‘A good one’: Meet the first Irishman to play for the Reds in nearly 30 years – and how he won over Sydney club rugby
After years of toiling away in the Irish system, Cormac Daly thought he would follow the path his parents took decades earlier when they met Down Under and head to Sydney.
He also decided he would bring his boots and mouthguard and play some club rugby.
Little did he know that it would be the springboard for his return to the professional ranks, as local clubs fought to secure the services of the former under-20s Irish international.
“When we were chasing him, I’d heard about him when I was in LA,” former Los Angeles coach turned Randwick’s drought-breaking Shute Shield mentor Stephen Hoiles told The Roar.
“When I knew I was doing the Randwick job, he was one of the first blokes we contacted.
“He had a good CV, he’d be in the Ireland system, the Connacht system and the Leinster system, and he’d just played a game for Leinster against Chili and it just so happened that Leinster were chock full of back-rowers.
“We were lucky we got him because a few other clubs were going after him.”
What Hoiles discovered was the then-24-year-old was a hard-working forward with a unique ability to find holes in an opposition defence.
“He was excellent,” Hoiles added.
“His work rate is phenomenal, but he has the ability to find holes in an opposition defensive line. He’s constantly looking at ways to try and catch a team off guard and he does it really well.
“We knew early on that he was going to be playing professional rugby next year, we just didn’t know where. We were hoping it was going to be the Tahs, so we could keep him. Les [Kiss] has a good one there.”
Daly, 25, was quickly snapped up when Kiss was announced as Brad Thorn’s successor last winter.
Having seen him progress through the junior ranks, the former Ireland assistant and Ulster headman recognised the need to stiffen up his second-row ranks.
It was music to the ears of the man from Kildare, who thought he would follow some friends to Australia.
“To be honest, no,” said Daly, when asked whether it was always the hope to push for a Super Rugby contract.
“I came over just thought I’d put my head down and get on with at Randwick. I never really thought something like this might happen. That probably helped me the most. I wasn’t over here to get something. I was looking to play my best footy for Randwick and it worked out in the end.”
Daly said Hoiles, as well as his Randwick assistants Ben Hand and Rob Horne, were influential in his strong season for the Galloping Greens last year.
“A couple of the clubs got onto me and I spoke to Hoilsey and I knew it was the right place for me,” Daly said.
“He’s been fantastic, just giving me little tips. We kind of have similar thinking processes. He’s been unbelievable for me, as has Ben Hand and Rob Horne. It’s got me here and, hopefully, I can push on.”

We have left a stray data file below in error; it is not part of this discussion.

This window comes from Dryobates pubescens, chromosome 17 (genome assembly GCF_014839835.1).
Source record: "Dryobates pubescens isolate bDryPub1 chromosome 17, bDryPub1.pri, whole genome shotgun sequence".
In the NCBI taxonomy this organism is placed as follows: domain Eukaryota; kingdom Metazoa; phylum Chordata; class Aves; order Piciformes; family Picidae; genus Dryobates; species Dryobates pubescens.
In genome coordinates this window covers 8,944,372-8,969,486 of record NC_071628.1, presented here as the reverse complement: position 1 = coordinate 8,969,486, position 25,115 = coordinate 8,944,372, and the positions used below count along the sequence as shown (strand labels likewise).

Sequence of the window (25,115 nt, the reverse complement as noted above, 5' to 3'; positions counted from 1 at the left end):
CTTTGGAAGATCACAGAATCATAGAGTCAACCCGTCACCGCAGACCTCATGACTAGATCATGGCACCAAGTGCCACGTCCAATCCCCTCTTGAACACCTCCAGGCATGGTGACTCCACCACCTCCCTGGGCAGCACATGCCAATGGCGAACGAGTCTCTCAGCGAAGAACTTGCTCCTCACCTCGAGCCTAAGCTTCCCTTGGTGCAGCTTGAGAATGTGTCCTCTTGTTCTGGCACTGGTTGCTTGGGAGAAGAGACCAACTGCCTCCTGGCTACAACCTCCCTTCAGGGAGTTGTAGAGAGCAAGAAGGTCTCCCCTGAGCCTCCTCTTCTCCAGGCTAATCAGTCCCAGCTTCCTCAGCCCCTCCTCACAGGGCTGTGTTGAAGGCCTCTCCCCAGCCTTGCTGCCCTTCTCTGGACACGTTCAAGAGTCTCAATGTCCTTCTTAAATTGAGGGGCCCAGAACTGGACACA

Daly barely missed a minute throughout last year’s Shute Shield season and despite feeling the sapping Brisbane heat during last weekend’s narrow loss to the Western Force at Ballymore, played more minutes than any other forward.
“I just put my head down,” he said. “It’s a bit of an Irish attitude. I wouldn’t look into it too much. You have a job and that’s my job.”
He added that the absence of a fine-tasting Guinness had likely helped his fitness.
“I haven’t found too many good Guinness’ over here,” he quipped. “It’s maybe why my fitness has improved.
“In Sydney, there’s one or two pubs. I’ve been trying to stay away from them.”
Although John Ryan featured prominently for the Chiefs last year, it’s rare for an Irishman to venture down in this part of the world.
Indeed, Daly is the first Irishman since Peter Clohessy to play for the Reds.
“One thing coming over here and getting the chance is that not many people get the chance to play Super Rugby,” he said. “I think John Ryan was here last year.
“I’ve got friends back home in the system and they’re talking to me and seeing me training in 33 degrees and it’s minus-21 back home. It’s cool. It’s something you can’t take for granted.”
It’s not just Daly who has settled into Ballymore either, with his teammates finally getting to grips with his accent.
“It’s funny now, the first meeting the Reds were really considering getting a translator because they couldn’t understand me,” he said.
“There were some funny looks. You’d say something and they’d look at you like you had five heads.”
So if you hear an Irish accent in the lineout this year, don’t be alarmed.
He might just have some pulling power with his friends and family, too.
“I haven’t seen them [my family] in over a year. It’s a bit strange,” he said.
“They’re hoping to get over at some stage. My parents haven’t been back since they left 30 or 40 years ago. They think it’s a good excuse to get back.”